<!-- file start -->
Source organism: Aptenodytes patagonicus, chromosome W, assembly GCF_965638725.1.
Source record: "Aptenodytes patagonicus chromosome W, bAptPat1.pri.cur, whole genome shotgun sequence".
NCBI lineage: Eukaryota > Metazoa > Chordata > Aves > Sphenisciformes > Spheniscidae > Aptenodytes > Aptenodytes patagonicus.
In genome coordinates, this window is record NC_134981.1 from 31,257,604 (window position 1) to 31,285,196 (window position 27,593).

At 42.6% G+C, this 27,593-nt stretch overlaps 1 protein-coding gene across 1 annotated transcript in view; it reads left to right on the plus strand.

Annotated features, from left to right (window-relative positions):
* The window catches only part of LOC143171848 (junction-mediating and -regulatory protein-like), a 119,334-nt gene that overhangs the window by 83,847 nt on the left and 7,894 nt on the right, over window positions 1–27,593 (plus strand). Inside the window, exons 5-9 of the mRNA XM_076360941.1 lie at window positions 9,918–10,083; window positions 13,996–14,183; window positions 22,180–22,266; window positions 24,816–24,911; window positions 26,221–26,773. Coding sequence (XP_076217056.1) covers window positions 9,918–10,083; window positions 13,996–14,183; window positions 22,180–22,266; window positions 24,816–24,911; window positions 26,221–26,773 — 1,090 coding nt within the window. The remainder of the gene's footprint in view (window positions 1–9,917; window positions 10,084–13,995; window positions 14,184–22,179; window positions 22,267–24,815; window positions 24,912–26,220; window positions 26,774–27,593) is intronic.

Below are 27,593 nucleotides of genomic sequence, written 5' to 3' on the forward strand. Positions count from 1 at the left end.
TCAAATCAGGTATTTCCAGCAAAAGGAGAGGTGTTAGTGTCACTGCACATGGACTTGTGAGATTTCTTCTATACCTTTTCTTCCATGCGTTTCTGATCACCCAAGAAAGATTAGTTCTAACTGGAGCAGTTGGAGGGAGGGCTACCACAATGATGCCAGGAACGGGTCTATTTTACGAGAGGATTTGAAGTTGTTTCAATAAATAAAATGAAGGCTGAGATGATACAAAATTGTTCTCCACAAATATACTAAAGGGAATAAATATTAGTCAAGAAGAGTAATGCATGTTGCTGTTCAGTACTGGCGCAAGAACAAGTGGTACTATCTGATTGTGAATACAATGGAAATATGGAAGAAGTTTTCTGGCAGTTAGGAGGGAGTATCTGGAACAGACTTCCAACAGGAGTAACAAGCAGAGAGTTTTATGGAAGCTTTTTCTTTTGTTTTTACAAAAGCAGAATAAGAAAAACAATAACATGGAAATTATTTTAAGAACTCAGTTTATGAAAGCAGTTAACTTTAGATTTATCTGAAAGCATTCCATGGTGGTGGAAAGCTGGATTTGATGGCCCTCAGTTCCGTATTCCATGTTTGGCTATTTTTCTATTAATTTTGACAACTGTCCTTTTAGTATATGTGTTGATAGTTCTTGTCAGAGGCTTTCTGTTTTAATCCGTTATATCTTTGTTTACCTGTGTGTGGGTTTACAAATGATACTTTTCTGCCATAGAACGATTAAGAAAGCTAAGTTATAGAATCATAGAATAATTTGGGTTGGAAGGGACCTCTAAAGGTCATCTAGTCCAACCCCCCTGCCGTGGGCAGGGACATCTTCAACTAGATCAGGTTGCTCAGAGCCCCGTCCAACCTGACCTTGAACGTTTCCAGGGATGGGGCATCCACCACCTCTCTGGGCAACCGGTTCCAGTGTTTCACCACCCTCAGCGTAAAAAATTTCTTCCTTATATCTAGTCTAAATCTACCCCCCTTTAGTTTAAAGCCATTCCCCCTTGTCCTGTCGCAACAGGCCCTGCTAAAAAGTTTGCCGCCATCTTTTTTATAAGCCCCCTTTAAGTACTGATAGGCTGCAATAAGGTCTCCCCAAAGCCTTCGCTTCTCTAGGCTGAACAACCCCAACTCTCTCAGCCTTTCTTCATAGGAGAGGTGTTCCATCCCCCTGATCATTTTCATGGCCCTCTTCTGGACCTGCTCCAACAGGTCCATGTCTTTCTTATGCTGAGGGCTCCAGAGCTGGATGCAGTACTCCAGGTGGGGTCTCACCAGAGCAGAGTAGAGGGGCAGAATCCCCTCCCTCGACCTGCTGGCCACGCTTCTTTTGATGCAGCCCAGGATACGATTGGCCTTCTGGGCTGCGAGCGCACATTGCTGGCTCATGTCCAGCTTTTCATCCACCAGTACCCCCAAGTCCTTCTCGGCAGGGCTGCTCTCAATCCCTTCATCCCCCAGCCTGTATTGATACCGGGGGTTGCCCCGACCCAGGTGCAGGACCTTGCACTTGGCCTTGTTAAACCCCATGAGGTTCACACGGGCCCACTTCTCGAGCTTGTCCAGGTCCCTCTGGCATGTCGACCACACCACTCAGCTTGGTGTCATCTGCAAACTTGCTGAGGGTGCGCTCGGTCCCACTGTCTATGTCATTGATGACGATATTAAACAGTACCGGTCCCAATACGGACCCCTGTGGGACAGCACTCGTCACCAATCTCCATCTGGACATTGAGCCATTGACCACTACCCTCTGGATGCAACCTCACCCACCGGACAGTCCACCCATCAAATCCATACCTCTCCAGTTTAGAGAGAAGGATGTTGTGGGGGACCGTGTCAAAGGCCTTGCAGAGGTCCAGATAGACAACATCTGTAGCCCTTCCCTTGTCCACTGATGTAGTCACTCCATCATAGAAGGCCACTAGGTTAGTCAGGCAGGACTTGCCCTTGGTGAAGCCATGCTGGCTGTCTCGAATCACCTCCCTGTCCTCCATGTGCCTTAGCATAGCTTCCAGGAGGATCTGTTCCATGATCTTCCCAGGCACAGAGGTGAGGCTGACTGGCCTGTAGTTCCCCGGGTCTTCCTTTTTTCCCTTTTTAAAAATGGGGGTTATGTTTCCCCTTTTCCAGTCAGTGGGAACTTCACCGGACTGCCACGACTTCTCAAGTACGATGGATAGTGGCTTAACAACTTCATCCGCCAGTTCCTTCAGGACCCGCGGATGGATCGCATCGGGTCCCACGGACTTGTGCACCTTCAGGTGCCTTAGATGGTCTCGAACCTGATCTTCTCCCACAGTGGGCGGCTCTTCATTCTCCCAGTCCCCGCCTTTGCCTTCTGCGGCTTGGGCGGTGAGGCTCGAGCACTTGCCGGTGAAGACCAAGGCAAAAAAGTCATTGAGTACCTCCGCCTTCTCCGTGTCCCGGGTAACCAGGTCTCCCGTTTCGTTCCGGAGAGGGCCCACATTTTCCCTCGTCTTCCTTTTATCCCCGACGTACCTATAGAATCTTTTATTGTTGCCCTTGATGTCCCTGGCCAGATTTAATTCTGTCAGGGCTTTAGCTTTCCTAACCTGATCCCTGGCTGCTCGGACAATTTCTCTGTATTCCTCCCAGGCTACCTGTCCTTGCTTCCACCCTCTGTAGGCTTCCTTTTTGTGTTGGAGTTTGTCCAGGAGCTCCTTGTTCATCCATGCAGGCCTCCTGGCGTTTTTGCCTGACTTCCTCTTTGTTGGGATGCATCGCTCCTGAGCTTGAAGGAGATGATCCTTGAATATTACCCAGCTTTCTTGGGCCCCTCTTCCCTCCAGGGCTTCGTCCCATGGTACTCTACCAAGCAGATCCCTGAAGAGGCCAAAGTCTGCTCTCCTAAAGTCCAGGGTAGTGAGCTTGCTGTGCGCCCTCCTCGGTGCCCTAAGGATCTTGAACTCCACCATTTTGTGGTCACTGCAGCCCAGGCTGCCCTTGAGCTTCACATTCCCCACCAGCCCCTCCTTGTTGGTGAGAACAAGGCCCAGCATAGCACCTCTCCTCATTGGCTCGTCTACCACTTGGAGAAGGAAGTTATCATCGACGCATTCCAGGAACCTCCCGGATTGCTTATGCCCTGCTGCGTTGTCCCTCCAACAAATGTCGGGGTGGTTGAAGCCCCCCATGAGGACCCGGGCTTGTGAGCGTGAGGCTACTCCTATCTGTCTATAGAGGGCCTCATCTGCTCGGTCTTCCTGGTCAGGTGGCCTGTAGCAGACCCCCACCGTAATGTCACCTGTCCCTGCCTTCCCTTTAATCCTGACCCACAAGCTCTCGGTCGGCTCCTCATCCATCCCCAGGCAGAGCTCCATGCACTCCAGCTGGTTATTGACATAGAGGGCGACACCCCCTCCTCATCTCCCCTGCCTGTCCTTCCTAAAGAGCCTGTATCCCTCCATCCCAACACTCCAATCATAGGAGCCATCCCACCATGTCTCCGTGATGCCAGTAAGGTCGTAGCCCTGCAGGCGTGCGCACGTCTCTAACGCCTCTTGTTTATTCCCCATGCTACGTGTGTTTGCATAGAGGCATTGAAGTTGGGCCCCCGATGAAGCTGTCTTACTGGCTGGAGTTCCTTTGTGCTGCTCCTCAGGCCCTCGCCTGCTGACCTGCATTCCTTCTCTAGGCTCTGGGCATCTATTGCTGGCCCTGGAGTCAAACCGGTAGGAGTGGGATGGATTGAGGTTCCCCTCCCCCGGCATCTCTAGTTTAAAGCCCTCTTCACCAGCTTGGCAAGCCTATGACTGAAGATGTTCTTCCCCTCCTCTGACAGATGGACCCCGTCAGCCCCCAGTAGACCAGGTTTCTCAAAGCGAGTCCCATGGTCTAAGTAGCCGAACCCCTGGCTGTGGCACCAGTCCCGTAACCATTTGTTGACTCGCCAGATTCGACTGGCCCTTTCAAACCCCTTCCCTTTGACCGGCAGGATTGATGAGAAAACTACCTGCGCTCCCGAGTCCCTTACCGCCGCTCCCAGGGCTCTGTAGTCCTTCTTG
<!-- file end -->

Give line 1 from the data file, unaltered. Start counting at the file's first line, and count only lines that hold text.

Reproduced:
Source organism: Aptenodytes patagonicus, chromosome W, assembly GCF_965638725.1.